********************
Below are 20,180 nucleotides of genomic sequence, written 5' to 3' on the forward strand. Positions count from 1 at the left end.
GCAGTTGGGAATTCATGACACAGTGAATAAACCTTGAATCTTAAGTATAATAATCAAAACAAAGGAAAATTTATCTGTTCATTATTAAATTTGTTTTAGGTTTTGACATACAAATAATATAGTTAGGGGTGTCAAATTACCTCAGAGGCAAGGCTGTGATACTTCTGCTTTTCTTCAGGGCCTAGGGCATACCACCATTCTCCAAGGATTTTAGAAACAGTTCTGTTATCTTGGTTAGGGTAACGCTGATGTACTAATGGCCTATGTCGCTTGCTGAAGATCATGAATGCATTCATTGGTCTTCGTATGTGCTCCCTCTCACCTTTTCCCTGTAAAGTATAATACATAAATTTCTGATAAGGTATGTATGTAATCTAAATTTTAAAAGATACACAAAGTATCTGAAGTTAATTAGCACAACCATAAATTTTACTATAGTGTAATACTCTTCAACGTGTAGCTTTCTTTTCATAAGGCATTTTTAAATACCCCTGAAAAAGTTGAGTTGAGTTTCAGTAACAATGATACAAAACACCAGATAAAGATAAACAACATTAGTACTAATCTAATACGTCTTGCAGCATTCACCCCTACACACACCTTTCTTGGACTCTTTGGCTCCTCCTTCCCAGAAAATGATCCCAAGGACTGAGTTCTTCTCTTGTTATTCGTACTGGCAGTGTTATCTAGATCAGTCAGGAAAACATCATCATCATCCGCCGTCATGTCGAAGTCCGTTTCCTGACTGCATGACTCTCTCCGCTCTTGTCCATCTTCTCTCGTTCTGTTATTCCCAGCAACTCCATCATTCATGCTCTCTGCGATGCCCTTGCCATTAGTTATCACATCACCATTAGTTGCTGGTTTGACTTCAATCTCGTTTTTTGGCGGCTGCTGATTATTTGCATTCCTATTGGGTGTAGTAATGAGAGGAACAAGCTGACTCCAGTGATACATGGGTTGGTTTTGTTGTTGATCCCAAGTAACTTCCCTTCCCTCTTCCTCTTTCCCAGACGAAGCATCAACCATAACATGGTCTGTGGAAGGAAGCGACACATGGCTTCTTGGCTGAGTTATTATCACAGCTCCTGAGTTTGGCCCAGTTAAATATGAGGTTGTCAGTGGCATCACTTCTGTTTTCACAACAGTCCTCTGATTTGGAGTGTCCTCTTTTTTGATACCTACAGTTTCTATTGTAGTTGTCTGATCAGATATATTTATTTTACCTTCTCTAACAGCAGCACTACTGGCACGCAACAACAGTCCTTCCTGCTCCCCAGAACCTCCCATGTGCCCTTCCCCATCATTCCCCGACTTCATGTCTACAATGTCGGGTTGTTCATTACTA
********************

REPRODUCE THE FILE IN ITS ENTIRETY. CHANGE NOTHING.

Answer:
Below are 20,180 nucleotides of genomic sequence, written 5' to 3' on the forward strand. Positions count from 1 at the left end.
GCAGTTGGGAATTCATGACACAGTGAATAAACCTTGAATCTTAAGTATAATAATCAAAACAAAGGAAAATTTATCTGTTCATTATTAAATTTGTTTTAGGTTTTGACATACAAATAATATAGTTAGGGGTGTCAAATTACCTCAGAGGCAAGGCTGTGATACTTCTGCTTTTCTTCAGGGCCTAGGGCATACCACCATTCTCCAAGGATTTTAGAAACAGTTCTGTTATCTTGGTTAGGGTAACGCTGATGTACTAATGGCCTATGTCGCTTGCTGAAGATCATGAATGCATTCATTGGTCTTCGTATGTGCTCCCTCTCACCTTTTCCCTGTAAAGTATAATACATAAATTTCTGATAAGGTATGTATGTAATCTAAATTTTAAAAGATACACAAAGTATCTGAAGTTAATTAGCACAACCATAAATTTTACTATAGTGTAATACTCTTCAACGTGTAGCTTTCTTTTCATAAGGCATTTTTAAATACCCCTGAAAAAGTTGAGTTGAGTTTCAGTAACAATGATACAAAACACCAGATAAAGATAAACAACATTAGTACTAATCTAATACGTCTTGCAGCATTCACCCCTACACACACCTTTCTTGGACTCTTTGGCTCCTCCTTCCCAGAAAATGATCCCAAGGACTGAGTTCTTCTCTTGTTATTCGTACTGGCAGTGTTATCTAGATCAGTCAGGAAAACATCATCATCATCCGCCGTCATGTCGAAGTCCGTTTCCTGACTGCATGACTCTCTCCGCTCTTGTCCATCTTCTCTCGTTCTGTTATTCCCAGCAACTCCATCATTCATGCTCTCTGCGATGCCCTTGCCATTAGTTATCACATCACCATTAGTTGCTGGTTTGACTTCAATCTCGTTTTTTGGCGGCTGCTGATTATTTGCATTCCTATTGGGTGTAGTAATGAGAGGAACAAGCTGACTCCAGTGATACATGGGTTGGTTTTGTTGTTGATCCCAAGTAACTTCCCTTCCCTCTTCCTCTTTCCCAGACGAAGCATCAACCATAACATGGTCTGTGGAAGGAAGCGACACATGGCTTCTTGGCTGAGTTATTATCACAGCTCCTGAGTTTGGCCCAGTTAAATATGAGGTTGTCAGTGGCATCACTTCTGTTTTCACAACAGTCCTCTGATTTGGAGTGTCCTCTTTTTTGATACCTACAGTTTCTATTGTAGTTGTCTGATCAGATATATTTATTTTACCTTCTCTAACAGCAGCACTACTGGCACGCAACAACAGTCCTTCCTGCTCCCCAGAACCTCCCATGTGCCCTTCCCCATCATTCCCCGACTTCATGTCTACAATGTCGGGTTGTTCATTACTA